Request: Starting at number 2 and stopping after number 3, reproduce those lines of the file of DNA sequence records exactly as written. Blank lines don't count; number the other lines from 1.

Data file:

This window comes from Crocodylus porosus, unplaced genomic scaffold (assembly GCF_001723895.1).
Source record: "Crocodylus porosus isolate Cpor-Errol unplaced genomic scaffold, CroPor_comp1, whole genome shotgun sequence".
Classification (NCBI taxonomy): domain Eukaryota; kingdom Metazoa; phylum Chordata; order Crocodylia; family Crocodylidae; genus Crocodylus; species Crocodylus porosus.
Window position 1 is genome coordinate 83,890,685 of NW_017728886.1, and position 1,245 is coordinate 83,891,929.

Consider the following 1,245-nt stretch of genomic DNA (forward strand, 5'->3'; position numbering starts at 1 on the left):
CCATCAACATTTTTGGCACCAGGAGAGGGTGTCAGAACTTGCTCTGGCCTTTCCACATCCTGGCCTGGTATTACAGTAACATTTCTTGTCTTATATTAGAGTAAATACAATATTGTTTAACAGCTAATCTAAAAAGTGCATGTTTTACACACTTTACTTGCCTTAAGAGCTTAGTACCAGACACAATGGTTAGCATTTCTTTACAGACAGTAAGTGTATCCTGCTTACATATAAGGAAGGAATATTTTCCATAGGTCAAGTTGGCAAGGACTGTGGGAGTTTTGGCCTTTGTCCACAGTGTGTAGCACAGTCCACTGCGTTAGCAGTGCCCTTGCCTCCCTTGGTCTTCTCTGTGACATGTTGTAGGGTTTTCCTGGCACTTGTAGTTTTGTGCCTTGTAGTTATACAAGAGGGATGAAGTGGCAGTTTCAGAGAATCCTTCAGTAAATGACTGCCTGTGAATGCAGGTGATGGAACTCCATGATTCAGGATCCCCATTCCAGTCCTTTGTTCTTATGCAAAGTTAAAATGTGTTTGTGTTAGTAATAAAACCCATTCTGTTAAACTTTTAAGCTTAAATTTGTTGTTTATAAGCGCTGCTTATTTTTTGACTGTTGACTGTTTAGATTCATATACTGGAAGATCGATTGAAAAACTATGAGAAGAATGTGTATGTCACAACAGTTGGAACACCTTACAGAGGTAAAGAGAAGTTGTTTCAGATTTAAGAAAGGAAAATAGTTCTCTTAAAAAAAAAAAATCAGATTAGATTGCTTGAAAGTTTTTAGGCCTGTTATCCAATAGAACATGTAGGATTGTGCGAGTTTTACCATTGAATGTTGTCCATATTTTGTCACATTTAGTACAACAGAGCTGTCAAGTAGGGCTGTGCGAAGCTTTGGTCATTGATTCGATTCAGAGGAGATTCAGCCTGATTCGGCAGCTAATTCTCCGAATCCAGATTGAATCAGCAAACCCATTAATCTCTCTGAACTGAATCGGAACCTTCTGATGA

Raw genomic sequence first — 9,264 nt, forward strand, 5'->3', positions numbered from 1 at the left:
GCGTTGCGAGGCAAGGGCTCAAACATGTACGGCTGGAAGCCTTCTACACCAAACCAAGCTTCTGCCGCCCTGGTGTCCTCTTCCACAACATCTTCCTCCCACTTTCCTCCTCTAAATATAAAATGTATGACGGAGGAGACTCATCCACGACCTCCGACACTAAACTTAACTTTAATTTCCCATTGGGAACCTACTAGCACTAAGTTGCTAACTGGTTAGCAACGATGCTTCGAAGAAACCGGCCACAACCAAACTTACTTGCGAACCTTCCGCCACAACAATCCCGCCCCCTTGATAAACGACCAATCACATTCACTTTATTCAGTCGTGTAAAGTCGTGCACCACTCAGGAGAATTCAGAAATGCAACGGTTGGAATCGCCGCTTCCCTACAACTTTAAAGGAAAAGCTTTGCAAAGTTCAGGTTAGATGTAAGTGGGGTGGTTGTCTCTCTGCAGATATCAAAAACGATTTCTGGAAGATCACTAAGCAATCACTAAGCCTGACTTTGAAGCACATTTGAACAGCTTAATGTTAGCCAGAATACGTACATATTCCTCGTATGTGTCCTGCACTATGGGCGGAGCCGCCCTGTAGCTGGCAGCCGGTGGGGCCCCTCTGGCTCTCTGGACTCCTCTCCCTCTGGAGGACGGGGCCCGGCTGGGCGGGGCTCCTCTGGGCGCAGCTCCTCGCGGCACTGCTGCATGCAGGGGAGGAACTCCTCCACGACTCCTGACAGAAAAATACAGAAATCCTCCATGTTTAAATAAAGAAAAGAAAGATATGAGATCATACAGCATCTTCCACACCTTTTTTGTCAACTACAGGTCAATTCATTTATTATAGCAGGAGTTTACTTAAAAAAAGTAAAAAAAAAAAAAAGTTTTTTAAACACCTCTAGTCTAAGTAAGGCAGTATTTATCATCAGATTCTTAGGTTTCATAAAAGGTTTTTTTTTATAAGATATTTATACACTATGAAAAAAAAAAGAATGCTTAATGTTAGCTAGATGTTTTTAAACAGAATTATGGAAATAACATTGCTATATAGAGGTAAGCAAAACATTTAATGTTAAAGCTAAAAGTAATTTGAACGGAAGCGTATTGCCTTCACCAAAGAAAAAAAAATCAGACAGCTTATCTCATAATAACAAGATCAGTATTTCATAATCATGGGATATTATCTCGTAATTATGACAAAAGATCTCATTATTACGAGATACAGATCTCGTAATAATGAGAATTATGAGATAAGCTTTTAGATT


Source record: "Crocodylus porosus isolate Cpor-Errol unplaced genomic scaffold, CroPor_comp1, whole genome shotgun sequence".
Classification (NCBI taxonomy): domain Eukaryota; kingdom Metazoa; phylum Chordata; order Crocodylia; family Crocodylidae; genus Crocodylus; species Crocodylus porosus.